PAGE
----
Just a bit of a history insight…mein …ein stepenwolf..

  exa wrote @ January 5th, 2009 at 12:13

Greeks are so proud of the word ‘filotimo’ as it can’t be directly translated and in my experience, thats all they can be proud of. I have experienced the true act of the word by foreigners and more around the world by the Greek diaspora than ‘dopyi’ in Athens and Greece where I have a big Greek family and ‘friends’.

Greeks in Greece need to stop resting on their olive laurels, in my opinion.

  Marlena wrote @ October 28th, 2010 at 00:41

I am in Greece for Oxi Day this year, and thank you for your poignant and inspiring words. I am very proud to be Greek and know this country can handle the difficult times and will ultimately triumph.

  Vasilis wrote @ October 28th, 2010 at 01:03

I’m Greek and proud also, but my eyes are open not blinded by nostalgia, pride or nationalism.

It’s easy for Greeks who don’t live in Greece full time to fool themselves into thinking the country will weather the storm. They’re not even here! But Greeks created this mess, so we can’t be too clever, can we? We should have said ‘Oxi’ to self-indulgence, corruption and all the BS to begin with.

  mdh wrote @ October 25th, 2011 at 17:39

Comment 1
Found this of great interest. People can say what they want about Greece but I love the country and the people and reading this article has added to my sum of knowledge about the country that gave us democracy. The turmoil Greece is going through at present has been created by what I term the Fourth Reich. Oxi to the corrupt Eu and oxi to it’s new weapon, the destestable euro.

Comment 2
Britian is also having problems, not anywhere as bad as Greece. But my love of Greece, respect for its people and admiration for its culture was first experienced at school and nurtured by many visits to Greece. I will not retract my statement re: the EU and the euro, but will say again that problems or not I love Greece.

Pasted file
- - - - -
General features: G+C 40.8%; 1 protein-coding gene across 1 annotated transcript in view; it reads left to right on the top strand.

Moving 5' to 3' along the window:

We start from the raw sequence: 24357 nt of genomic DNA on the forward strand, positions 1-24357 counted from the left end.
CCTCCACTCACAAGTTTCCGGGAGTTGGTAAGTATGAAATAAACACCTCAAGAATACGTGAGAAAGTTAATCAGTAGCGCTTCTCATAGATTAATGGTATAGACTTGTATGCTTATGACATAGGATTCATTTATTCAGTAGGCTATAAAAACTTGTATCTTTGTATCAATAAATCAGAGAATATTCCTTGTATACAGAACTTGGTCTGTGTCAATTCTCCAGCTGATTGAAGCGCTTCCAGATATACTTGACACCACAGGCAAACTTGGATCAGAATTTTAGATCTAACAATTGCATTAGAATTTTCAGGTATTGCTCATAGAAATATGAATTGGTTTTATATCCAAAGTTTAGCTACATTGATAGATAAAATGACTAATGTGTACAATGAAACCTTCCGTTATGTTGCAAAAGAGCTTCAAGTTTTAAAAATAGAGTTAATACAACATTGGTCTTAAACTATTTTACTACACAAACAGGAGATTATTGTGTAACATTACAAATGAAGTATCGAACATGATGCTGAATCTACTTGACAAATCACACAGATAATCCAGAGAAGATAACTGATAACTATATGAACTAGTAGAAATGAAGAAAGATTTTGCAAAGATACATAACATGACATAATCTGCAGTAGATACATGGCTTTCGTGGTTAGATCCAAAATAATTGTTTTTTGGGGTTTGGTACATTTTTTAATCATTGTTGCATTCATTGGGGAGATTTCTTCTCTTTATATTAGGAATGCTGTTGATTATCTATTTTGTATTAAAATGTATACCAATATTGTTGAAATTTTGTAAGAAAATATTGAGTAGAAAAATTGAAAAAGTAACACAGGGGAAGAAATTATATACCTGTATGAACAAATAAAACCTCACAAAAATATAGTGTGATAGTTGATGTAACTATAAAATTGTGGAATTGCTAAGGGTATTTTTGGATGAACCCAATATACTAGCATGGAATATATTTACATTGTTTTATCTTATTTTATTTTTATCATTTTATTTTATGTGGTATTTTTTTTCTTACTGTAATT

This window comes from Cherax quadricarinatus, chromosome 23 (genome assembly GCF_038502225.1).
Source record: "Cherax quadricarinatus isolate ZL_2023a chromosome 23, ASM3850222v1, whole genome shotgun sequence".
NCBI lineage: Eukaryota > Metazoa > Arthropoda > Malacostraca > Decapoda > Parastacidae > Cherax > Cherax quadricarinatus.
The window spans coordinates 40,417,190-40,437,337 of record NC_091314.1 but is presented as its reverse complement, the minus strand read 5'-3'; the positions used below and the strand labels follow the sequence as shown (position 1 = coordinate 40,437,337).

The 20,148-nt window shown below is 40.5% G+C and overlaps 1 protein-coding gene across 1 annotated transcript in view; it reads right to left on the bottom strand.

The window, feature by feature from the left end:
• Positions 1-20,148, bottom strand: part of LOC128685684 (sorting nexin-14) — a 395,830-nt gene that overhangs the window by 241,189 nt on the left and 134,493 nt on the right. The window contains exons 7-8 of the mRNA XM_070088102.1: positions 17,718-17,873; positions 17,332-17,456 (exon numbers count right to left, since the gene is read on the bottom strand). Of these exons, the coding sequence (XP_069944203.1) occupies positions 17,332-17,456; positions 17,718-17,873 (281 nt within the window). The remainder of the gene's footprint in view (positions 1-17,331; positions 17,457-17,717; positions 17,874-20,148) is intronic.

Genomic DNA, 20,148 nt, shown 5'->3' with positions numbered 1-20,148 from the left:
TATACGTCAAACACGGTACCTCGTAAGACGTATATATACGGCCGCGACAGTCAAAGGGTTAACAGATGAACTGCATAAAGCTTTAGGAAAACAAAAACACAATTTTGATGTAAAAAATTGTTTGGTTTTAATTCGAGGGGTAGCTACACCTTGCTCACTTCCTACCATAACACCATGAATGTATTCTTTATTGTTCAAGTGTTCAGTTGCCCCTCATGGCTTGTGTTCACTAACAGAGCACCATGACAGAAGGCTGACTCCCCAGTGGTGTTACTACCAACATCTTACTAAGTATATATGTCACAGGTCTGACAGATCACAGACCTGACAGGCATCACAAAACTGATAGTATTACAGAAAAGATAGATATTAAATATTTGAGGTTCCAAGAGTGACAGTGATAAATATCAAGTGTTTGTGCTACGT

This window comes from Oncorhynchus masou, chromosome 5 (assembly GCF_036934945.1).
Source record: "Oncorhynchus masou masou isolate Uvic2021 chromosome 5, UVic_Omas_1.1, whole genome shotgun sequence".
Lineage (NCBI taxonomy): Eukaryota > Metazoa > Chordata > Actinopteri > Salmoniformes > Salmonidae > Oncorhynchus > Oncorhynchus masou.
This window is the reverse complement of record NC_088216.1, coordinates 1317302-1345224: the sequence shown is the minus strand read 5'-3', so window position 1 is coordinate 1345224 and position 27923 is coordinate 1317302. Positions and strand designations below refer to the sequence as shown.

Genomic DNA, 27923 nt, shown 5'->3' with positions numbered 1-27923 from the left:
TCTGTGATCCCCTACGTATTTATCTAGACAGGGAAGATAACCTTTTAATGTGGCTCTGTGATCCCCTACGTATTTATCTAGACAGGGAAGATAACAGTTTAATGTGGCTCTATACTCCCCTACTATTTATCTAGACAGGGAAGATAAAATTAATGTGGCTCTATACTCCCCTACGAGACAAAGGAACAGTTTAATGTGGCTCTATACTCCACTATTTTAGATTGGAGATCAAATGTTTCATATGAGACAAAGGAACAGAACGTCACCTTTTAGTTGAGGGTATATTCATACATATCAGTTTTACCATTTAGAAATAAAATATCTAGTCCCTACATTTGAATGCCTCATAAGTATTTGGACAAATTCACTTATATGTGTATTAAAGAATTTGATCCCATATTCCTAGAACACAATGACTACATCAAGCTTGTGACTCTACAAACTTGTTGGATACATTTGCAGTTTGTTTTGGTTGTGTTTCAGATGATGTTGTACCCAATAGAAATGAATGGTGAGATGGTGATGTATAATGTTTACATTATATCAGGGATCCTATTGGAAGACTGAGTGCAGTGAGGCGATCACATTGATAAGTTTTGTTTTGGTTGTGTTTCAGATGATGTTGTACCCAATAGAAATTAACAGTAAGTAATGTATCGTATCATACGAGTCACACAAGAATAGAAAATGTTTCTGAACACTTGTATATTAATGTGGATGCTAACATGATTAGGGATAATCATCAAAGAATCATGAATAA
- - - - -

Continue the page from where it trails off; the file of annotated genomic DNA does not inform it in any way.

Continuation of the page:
Kat Reply:

Answer 1
It’s easier to love a country when not living with its problems full time and hate the euro when your country isn’t using it.

Answer 2
Visiting a country on holiday is like dating a beautiful woman for a few weeks; you don’t really know her.

There are problems everywhere, and there is good and bad in every country.

  Danae wrote @ October 27th, 2011 at 10:05

Snap. Loved both answers and most points raised above.

I love Greece as well, and I’m sad the circumstances have led me to live abroad for most of my life (11+years). As proud as I am of our ancient history, literature, culture, food and lifestyle, I’m equally ashamed of what the Greeks (politicians & civilians) have done to catastrophically destroy it. The politicians for the uncontrollable greed and ultimate corruption to the bone, and the citizens for going along with the “system”, for not standing up for themselves & to their peers and for adopting the belief that he who pays his dues is the fool. Who’s the fool now?

Such a shame, breaks my heart.